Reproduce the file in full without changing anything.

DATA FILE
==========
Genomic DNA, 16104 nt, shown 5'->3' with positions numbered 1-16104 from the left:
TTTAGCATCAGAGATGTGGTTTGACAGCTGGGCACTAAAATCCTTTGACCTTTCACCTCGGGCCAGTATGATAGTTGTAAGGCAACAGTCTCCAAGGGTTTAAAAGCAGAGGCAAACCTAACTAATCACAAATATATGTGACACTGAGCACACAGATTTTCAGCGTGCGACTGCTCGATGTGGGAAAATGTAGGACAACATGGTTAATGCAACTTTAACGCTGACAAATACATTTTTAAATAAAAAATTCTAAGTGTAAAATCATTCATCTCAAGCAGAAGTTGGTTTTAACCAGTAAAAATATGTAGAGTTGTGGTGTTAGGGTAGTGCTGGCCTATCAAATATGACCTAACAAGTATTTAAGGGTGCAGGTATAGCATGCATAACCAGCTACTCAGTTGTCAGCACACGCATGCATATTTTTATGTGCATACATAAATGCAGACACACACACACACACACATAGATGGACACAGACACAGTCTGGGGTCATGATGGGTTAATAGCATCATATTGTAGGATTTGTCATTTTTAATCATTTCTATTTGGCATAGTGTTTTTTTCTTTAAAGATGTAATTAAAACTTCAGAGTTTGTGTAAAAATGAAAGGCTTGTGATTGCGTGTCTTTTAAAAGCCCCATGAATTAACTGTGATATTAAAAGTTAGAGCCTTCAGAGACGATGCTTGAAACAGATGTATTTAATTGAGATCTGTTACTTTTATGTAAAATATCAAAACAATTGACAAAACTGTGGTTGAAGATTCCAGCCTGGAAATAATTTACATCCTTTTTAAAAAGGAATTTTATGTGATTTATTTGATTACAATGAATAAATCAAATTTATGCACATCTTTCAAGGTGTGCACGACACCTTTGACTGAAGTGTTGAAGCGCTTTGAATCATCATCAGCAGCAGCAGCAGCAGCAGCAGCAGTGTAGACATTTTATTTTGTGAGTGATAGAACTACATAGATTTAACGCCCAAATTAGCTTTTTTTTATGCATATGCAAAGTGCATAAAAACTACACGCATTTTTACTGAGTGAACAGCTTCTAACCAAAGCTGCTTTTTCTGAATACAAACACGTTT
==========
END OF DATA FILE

Genomic DNA, 16104 nt, shown 5'->3' with positions numbered 1-16104 from the left:
TTTAGCATCAGAGATGTGGTTTGACAGCTGGGCACTAAAATCCTTTGACCTTTCACCTCGGGCCAGTATGATAGTTGTAAGGCAACAGTCTCCAAGGGTTTAAAAGCAGAGGCAAACCTAACTAATCACAAATATATGTGACACTGAGCACACAGATTTTCAGCGTGCGACTGCTCGATGTGGGAAAATGTAGGACAACATGGTTAATGCAACTTTAACGCTGACAAATACATTTTTAAATAAAAAATTCTAAGTGTAAAATCATTCATCTCAAGCAGAAGTTGGTTTTAACCAGTAAAAATATGTAGAGTTGTGGTGTTAGGGTAGTGCTGGCCTATCAAATATGACCTAACAAGTATTTAAGGGTGCAGGTATAGCATGCATAACCAGCTACTCAGTTGTCAGCACACGCATGCATATTTTTATGTGCATACATAAATGCAGACACACACACACACACACATAGATGGACACAGACACAGTCTGGGGTCATGATGGGTTAATAGCATCATATTGTAGGATTTGTCATTTTTAATCATTTCTATTTGGCATAGTGTTTTTTTCTTTAAAGATGTAATTAAAACTTCAGAGTTTGTGTAAAAATGAAAGGCTTGTGATTGCGTGTCTTTTAAAAGCCCCATGAATTAACTGTGATATTAAAAGTTAGAGCCTTCAGAGACGATGCTTGAAACAGATGTATTTAATTGAGATCTGTTACTTTTATGTAAAATATCAAAACAATTGACAAAACTGTGGTTGAAGATTCCAGCCTGGAAATAATTTACATCCTTTTTAAAAAGGAATTTTATGTGATTTATTTGATTACAATGAATAAATCAAATTTATGCACATCTTTCAAGGTGTGCACGACACCTTTGACTGAAGTGTTGAAGCGCTTTGAATCATCATCAGCAGCAGCAGCAGCAGCAGCAGCAGTGTAGACATTTTATTTTGTGAGTGATAGAACTACATAGATTTAACGCCCAAATTAGCTTTTTTTTATGCATATGCAAAGTGCATAAAAACTACACGCATTTTTACTGAGTGAACAGCTTCTAACCAAAGCTGCTTTTTCTGAATACAAACACGTTT